Building an RSS Feed with Phoenix

Posted by in Phoenix, last updated on 10 October, 2020


I wanted to add an RSS feed to this blog but decided that instead of installing a dependency I’ll build one myself! Here’s how you can set one up in a Phoenix application:

Creating the RSS view

First let’s define a new route in lib/your_app_web/router.ex:

scope "/", YourAppWeb do

  get "/rss", RSSController, :index

A view module in lib/your_app_web/views/rss_view.ex:

defmodule YourAppWeb.RSSView do
  use YourAppWeb, :view

A controller module in lib/your_app_web/controllers/rss_controller.ex with all published posts which we’ll iterate over in the RSS view, and the most recent updated_at timestamp which we’ll use as the RSS feed’s <lastBuildDate> later on:

defmodule YourAppWeb.RSSController do
  use YourAppWeb, :controller
  plug :put_layout, false

  alias YourAppWeb.Content

  def index(conn, _params) do
    posts = Content.all_published_posts
    last_build_date = Content.most_recently_updated_post.updated_at

    |> put_resp_content_type("text/xml")
    |> render("index.xml", posts: posts, last_build_date: last_build_date)

Note that we’re disabling layout with plug :put_layout, false for the RSS feed.

We’re also changing the response content type to "text/xml", technically "application/rss+xml" is the correct content type, however it seems "text/xml" is still the most widely supported option, you can read more about it here.

Here’s how I’ve written the most_recently_updated_post function:

def most_recently_updated_post do
  |> where([p], p.is_published == true)
  |> order_by([p], desc: p.updated_at)
  |> limit(1)

Lastly create a new rss directory and index.xml.eex in lib/your_app_web/templates/rss/index.xml.eex which we’ll fill in next:

Writing the XML

For the RSS feed there are required and optional fields, you can see the full RSS 2.0 specification here.

This is the basic layout for an RSS XML document:

<?xml version="1.0" encoding="utf-8"?>
<rss version="2.0">
    # data that is defined only once goes here
    # e.g. RSS feed name, URL, build date, language etc.

    # next we have multiple items, one for each post:
      # within the item we'll have post attributes
      # such as title, URL, description, category

    # next item:
      # same fields as for previous item

Here’s the full RSS feed I built based on the variables we declared earlier in the controller:

<?xml version="1.0" encoding="utf-8"?>
<rss version="2.0" xmlns:atom="">
    <title>Blog Title</title>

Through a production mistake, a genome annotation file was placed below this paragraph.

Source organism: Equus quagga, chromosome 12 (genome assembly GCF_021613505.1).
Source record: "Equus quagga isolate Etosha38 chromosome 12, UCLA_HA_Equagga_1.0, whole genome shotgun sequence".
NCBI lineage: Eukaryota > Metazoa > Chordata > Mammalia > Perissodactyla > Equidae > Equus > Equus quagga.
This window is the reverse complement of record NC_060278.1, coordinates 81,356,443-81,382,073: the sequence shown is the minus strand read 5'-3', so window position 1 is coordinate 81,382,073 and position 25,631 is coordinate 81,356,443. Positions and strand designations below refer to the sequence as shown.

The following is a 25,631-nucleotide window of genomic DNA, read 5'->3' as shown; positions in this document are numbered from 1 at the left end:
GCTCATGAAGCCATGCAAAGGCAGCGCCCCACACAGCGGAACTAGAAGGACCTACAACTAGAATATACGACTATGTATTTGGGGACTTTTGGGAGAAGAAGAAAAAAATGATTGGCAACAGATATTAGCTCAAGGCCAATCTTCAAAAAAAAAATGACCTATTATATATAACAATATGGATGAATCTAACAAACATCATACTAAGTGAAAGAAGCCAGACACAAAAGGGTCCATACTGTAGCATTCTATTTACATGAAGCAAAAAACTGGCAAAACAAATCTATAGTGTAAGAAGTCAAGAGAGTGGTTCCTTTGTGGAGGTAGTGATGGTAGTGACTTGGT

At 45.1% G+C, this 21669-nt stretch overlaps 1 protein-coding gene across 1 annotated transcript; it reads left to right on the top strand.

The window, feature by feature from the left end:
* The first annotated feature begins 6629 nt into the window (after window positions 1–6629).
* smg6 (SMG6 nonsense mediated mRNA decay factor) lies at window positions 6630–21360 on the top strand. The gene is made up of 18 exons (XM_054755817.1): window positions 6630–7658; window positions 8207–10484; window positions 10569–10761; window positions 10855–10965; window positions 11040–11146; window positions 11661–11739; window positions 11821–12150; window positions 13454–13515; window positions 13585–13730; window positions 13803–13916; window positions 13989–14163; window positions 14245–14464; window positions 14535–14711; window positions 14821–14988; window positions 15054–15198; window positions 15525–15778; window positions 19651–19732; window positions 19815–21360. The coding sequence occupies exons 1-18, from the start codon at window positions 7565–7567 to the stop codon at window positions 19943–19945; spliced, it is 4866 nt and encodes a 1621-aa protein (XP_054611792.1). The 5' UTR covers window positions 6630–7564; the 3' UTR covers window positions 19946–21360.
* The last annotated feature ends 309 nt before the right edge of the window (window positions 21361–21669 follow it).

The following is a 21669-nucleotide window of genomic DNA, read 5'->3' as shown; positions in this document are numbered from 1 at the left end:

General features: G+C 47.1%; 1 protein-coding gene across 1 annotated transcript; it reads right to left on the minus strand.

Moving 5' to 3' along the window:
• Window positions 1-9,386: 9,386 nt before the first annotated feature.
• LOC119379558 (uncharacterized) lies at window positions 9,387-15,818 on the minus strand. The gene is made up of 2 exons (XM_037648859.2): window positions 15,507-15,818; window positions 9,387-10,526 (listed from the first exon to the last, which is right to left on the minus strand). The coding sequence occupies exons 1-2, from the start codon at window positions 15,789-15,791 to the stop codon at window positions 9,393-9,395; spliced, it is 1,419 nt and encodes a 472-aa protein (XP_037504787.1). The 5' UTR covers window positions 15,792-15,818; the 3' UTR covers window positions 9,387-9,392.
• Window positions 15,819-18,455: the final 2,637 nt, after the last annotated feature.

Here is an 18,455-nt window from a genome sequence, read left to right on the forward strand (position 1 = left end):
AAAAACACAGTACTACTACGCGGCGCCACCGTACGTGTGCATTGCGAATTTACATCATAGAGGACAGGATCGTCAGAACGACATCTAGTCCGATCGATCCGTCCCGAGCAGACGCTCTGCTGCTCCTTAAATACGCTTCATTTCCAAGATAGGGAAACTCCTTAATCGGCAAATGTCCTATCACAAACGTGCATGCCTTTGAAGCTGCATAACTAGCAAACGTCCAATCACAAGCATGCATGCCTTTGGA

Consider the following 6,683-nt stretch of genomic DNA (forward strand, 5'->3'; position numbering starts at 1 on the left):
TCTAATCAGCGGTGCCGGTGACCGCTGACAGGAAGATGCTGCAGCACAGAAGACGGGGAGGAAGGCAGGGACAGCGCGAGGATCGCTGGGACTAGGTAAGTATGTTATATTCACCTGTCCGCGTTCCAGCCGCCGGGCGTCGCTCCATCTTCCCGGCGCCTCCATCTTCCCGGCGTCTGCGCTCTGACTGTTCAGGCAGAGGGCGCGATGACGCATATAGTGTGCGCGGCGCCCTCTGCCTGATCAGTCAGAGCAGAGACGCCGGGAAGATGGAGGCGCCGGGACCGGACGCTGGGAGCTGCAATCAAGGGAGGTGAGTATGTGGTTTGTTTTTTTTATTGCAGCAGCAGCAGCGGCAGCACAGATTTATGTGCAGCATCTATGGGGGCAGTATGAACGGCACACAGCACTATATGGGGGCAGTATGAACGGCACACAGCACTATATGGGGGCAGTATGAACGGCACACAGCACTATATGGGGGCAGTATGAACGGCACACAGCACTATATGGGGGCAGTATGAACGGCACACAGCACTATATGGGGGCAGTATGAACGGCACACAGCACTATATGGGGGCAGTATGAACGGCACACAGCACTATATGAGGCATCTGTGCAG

<link><%= Routes.blog_url(@conn, :index) %></link>
    <atom:link href="<%= Routes.rss_url(@conn, :index) %>" rel="self" type="application/rss+xml" />
    <description>Your blog's description...</description>
    <copyright>Copyright <%= DateTime.utc_now.year %> Your Name</copyright>
    <lastBuildDate><%= @last_build_date |> to_rfc822 %></lastBuildDate>
    <category>IT/Internet/Web development</category>

    <%= for post <- @posts do %>
        <title><%= post.title %></title>
        <link><%= Routes.post_url(@conn, :show, post) %></link>
        <guid><%= Routes.post_url(@conn, :show, post) %></guid>
        <description><![CDATA[ <%= post.excerpt %> ]]></description>
        <category><%= %></category>
        <pubDate><%= post.inserted_at |> to_rfc822 %></pubDate>
        <source url="<%= Routes.rss_url(@conn, :index) %>">Blog Title</source>
    <% end %>

A few things to note:

In my case post.excerpt returns HTML so I need to wrap it in an XML CDATA section: <![CDATA[ content_goes_here ]]>. The XML parser won’t parse any characters within this tag. If your content is plain text you don’t need this tag and could simply write <description><%= post.excerpt %></description>.

The number in the <ttl> section defines how long in minutes an RSS reader should wait before reading the feed again, in my case I set it to 60 minutes between reads.

You’ll notice I used a custom function called to_rfc822/1 to format DateTime fields correctly, here’s how that works:

Formatting date time fields to RFC822

I used the Timex library to format DateTime fields to RFC822. First declare Timex as a dependency in mix.exs:

defp deps do
    {:timex, "~> 3.5"}

Then install with mix deps.get.

Now let’s create a new function in the rss_view.ex module so we can use it in our views:

defmodule YourAppWeb.RSSView do
  use YourAppWeb, :view
  use Timex

  def to_rfc822(date) do
    |> Timezone.convert("GMT")
    |> Timex.format!("{WDshort}, {D} {Mshort} {YYYY} {h24}:{m}:{s} {Zname}")

Note that Timex has an inbuilt option to format to RFC822 however it wasn’t validating correctly so I ended up writing my own formatter. I think the issue was the output of year as 4 digits versus 2 digits, here’s the difference in outputs:

|> Timezone.convert("GMT")
|> Timex.format!("{RFC822}")
# Wed, 27 Aug 20 11:37:46 +0000

|> Timezone.convert("GMT")
|> Timex.format!("{WDshort}, {D} {Mshort} {YYYY} {h24}:{m}:{s} {Zname}")
# Wed, 27 Aug 2020 11:37:46 GMT

Enabling RSS auto discovery

Next let’s add an RSS auto discovery link so that browsers and RSS readers can automatically find the new feed. To do that add the following code in your <head> tags in app.html.eex:

<link rel="alternate" type="application/rss+xml" title="Blog Title" href="<%= Routes.rss_path(@conn, :index) %>" />

Validating your new feed

Last thing you’ll want to do is validate your feed here. You can copy and paste the page source code before deploying to check for errors, and after deployment use URI option instead.

With that your feed is good to go!

Daniel Wachtel

Written by Daniel Wachtel

Daniel is a Full Stack Engineer who outside work hours is usually found working on side projects or blogging about the Software Engineering world.